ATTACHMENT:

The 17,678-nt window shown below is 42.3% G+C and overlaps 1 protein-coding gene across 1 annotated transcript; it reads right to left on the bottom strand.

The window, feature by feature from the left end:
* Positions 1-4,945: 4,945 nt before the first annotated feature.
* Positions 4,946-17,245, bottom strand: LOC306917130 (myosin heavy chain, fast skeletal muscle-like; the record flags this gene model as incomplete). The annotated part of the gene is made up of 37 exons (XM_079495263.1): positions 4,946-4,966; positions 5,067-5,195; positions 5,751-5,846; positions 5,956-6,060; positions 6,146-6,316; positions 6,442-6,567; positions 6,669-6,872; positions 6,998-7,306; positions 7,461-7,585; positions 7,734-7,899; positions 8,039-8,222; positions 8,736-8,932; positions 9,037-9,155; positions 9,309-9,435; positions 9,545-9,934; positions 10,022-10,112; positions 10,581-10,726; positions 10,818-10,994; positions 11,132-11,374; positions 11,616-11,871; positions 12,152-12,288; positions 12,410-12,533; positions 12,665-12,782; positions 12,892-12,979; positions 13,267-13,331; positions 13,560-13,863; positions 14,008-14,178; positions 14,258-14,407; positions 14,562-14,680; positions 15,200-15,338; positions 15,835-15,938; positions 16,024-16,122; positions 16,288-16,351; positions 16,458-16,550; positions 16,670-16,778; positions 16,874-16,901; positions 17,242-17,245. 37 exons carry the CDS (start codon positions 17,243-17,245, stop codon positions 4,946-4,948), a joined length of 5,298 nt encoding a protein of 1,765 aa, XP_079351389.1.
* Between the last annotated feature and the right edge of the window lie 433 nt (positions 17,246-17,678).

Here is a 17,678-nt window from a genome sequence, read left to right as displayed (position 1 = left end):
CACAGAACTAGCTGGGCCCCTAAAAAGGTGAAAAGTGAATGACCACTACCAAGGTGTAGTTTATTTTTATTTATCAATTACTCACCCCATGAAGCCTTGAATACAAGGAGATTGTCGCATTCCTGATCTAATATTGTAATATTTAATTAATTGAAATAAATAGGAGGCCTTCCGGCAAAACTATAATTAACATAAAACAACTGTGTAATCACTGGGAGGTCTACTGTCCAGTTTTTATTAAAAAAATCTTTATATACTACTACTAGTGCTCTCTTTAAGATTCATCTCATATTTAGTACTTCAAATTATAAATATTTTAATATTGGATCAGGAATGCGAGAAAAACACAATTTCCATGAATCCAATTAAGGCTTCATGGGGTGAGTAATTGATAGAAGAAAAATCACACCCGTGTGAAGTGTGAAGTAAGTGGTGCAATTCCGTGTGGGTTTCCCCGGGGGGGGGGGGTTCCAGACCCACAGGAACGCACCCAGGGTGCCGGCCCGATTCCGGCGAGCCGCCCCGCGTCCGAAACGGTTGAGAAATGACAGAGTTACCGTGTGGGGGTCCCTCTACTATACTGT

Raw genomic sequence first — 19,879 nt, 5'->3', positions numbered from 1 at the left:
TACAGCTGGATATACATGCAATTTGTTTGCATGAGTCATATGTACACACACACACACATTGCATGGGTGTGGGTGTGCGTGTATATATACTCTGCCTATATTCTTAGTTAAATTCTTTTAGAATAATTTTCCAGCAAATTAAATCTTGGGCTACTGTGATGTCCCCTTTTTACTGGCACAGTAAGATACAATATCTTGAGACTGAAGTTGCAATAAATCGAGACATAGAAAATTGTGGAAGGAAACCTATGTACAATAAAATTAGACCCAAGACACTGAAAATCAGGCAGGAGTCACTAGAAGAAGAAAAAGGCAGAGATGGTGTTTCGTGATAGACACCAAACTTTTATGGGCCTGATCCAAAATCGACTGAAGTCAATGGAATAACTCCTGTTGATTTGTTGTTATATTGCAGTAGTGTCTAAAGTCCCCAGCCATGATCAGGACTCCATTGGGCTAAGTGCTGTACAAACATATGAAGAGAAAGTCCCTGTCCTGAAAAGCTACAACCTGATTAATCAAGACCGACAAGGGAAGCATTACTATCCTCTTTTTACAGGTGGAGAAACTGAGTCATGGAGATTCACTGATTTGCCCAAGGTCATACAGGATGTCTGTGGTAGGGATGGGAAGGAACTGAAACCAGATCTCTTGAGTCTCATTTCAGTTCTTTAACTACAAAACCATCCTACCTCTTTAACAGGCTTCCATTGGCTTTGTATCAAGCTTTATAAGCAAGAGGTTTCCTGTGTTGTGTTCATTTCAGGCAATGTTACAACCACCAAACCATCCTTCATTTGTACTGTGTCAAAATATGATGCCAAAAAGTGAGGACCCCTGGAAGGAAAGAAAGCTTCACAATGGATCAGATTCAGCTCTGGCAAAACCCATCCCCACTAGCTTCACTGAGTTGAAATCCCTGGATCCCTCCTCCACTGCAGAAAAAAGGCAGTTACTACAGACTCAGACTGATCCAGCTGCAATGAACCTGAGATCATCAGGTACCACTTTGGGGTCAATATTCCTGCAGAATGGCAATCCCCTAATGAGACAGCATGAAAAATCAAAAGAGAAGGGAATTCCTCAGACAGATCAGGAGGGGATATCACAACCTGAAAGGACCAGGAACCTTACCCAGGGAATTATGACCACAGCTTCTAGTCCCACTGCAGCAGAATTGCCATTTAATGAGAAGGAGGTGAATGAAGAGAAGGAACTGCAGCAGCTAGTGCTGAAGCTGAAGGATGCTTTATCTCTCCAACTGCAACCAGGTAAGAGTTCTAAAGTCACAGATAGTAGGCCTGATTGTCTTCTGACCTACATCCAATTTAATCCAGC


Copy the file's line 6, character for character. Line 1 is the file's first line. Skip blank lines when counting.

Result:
Here is a 17,678-nt window from a genome sequence, read left to right as displayed (position 1 = left end):